Cognac today is the culmination of centuries of history and generations of accumulated expertise. The world’s pre-eminent brandy (although the Cognac?ais don’t care for the b-word), it has conquered the planet from San Francisco to Shanghai, with many millions of bottles of Hennessy, Martell, Re?my Martin and Courvoisier consumed every year. Change? Innovate? Why on earth would anyone want to do that?
And yet they are. Some of this new thinking is rooted in the way Cognac is made – the grapes used, the oak in which it ages – and some of it is a less-tangible leap of the imagination, lifting the veil on one of the world’s more mysterious spirits and unlocking the stories that lurk in vineyard and cellar.
Alexandre Gabriel, owner and master blender at Maison Ferrand, is the closest Cognac gets to a rebel. Not content with maturing Cognac only in oak barrels, he’d also like to use chestnut, acacia or mulberry wood. ‘The know-how of making these barrels is still alive in Cognac,’ he says. ‘I know quite a lot of people who believe in reactivating some of that heritage. Why should it be sidelined?’
There are ways around the rules, as long as you’re not fussy about what you put on the label. Ferrand’s Renegade Barrel project has seen Gabriel part-mature Grande Champagne eau-de-vie in chestnut wood and, in the third and latest release, prohibited Jamaican rum casks. The catch is that they’re not technically Cognac – which the regulations stipulate must be matured in barrels made of oak, sourced from within France or elsewhere, as long as they have not previously held anything other than wine or fortified wine. Instead, they’re labelled as ‘eau de vie de vin’. But whether the Ferrand fans who snap up these limited releases care is a moot point.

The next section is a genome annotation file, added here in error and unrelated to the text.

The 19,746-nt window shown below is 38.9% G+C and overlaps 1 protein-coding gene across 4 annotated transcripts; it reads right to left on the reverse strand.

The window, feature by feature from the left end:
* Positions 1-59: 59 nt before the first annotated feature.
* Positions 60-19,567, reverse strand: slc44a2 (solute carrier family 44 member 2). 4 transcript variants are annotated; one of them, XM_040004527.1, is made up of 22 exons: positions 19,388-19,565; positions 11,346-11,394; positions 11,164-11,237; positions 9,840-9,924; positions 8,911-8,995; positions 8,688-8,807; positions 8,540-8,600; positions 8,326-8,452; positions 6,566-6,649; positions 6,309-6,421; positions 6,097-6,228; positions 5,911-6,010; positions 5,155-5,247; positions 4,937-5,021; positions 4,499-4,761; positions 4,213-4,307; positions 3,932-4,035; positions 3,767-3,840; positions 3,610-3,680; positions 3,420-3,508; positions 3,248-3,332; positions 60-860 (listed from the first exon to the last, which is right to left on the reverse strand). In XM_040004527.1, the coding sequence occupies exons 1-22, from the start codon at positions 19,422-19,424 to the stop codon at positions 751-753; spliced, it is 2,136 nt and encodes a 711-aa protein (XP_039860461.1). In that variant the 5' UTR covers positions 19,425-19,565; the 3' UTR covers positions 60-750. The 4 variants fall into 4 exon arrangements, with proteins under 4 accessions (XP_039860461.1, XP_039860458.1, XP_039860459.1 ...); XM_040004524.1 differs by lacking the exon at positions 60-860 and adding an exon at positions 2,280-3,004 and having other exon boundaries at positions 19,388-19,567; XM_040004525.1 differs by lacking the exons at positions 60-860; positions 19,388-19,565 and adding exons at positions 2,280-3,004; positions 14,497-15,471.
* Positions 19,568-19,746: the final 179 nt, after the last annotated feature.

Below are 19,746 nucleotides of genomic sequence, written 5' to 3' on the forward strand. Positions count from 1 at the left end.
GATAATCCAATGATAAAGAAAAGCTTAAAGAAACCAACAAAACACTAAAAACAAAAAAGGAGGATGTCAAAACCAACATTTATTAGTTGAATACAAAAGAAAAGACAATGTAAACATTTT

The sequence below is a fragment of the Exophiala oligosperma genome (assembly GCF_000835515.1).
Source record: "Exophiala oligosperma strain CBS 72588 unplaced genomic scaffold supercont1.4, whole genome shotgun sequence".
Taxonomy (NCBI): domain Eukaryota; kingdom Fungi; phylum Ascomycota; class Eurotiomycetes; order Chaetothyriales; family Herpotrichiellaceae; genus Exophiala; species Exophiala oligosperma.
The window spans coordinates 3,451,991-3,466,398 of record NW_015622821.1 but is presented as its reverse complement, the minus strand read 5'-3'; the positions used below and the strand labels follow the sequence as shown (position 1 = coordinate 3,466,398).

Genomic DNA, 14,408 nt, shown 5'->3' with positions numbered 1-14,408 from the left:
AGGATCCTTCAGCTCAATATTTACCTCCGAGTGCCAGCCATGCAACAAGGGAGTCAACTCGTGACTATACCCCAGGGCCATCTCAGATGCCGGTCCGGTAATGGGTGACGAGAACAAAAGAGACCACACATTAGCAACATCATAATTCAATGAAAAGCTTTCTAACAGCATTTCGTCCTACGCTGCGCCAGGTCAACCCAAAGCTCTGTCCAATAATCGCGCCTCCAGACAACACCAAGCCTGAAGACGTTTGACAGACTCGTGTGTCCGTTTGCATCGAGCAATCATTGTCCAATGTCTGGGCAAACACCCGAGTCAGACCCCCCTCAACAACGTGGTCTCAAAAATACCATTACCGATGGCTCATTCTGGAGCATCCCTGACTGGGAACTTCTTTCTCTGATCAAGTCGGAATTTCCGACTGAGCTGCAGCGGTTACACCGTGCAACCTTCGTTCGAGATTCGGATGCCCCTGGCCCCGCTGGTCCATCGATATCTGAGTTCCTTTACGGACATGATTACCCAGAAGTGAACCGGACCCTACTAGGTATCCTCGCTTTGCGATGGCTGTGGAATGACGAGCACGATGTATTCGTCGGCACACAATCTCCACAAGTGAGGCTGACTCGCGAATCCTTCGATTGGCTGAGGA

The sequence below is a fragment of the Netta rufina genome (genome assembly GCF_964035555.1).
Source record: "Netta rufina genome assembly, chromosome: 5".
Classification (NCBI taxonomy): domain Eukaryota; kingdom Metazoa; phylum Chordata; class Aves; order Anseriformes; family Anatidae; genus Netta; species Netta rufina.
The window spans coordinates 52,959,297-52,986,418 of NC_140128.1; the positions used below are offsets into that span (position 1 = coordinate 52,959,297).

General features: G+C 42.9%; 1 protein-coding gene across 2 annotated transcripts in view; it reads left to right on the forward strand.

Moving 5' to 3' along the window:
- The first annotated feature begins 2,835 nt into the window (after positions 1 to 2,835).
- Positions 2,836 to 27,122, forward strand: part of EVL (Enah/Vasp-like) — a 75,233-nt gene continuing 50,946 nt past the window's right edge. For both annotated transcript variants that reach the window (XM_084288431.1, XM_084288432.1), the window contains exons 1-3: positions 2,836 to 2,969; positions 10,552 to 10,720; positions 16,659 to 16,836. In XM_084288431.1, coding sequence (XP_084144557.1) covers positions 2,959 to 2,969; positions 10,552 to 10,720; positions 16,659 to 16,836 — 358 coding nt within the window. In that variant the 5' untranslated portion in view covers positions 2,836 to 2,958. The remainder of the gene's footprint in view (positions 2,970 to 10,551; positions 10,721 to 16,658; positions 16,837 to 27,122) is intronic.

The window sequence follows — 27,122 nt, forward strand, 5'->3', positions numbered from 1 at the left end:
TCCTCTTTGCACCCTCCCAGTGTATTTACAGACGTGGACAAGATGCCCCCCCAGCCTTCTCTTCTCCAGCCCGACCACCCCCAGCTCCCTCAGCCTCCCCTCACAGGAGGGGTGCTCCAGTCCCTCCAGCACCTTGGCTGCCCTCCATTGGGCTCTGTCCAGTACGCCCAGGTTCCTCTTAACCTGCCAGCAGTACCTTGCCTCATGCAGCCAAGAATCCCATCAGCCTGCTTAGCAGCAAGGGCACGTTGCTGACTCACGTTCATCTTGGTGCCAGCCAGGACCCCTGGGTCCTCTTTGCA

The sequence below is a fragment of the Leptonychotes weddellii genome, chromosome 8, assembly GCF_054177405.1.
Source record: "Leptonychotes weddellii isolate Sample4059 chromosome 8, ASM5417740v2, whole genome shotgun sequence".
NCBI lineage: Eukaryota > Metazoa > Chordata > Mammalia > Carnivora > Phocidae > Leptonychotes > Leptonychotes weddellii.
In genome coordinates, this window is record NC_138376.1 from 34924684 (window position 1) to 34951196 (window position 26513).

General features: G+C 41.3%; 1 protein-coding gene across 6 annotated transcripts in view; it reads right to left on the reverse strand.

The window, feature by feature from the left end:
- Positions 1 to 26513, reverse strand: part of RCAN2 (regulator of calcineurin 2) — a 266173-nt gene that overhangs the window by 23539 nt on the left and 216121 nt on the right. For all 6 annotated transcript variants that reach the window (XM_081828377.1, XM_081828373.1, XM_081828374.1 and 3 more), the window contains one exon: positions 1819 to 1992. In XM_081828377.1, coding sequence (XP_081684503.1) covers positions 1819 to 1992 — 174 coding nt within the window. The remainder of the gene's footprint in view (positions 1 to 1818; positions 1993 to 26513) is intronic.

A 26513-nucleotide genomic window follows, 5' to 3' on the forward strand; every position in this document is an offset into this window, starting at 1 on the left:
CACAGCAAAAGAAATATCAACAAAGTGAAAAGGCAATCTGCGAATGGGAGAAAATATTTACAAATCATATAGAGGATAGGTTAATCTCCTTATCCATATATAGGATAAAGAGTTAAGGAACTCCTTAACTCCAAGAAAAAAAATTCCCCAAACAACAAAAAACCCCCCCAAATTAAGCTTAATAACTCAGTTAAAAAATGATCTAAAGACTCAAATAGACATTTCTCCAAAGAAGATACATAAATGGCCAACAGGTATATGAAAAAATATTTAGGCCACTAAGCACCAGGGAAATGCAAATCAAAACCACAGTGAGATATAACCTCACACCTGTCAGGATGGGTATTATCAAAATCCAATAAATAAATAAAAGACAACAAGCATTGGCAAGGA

Gabriel would love the regulations to change – he wryly acknowledges that it might happen ‘by the time I’m 75’ – but others are not so sure. Courvoisier’s recent Mizunara release stays within the rules because it was part-matured in a virgin Japanese mizunara oak cask. Had that cask previously contained Japanese whisky, it would have been outlawed.
‘It’s really important for us to have rules,’ says Courvoisier mai?tre de chai Thibaut Hontanx. ‘That’s what makes us Cognac, and there’s still plenty of room for innovation. Mizunara is just one of them, but there are lots of others. If you want, you can create something new.’
Talking out loud
Sometimes true innovation comes not in the way that something is made, but the way it is talked about. Historically, Cognac has been notoriously shy about many aspects of its creation, instead content to surf the fame of its big names, and the catch-all age designations of VS, VSOP, XO et al. That’s changing now. The front labels for Delamain’s Ple?iade Cognacs are teeming with frankly geeky information, from cask number to details of filtration and reduction techniques – and, according to Delamain managing director Charles Braastad, that’s no accident. ‘There is so much to say about Cognac, so much to explain,’ he says. ‘We have thousands of casks in our cellars and they are all different. We want to bring more transparency.’
The third annual tranche of Ple?iade releases includes a £184 single-cask expression of La Rambaudie, the Grande Champagne vineyard now managed by Delamain. Beyond terroir, the range also serves to highlight the human element – the people who toil, with very little publicity, to craft the Cognacs the world loves. Delamain’s Te?moignage de M Dauge (‘Mr Dauge’s Testimony’) is a remarkable Cognac with a remarkable story. Distilled by an octogenarian grower using a tiny, ancient, copper pot still in 1969, just before it was taken out of commission, it matured for…
Source : https://www.decanter.com/magazine/innovation-in-cognac-489043/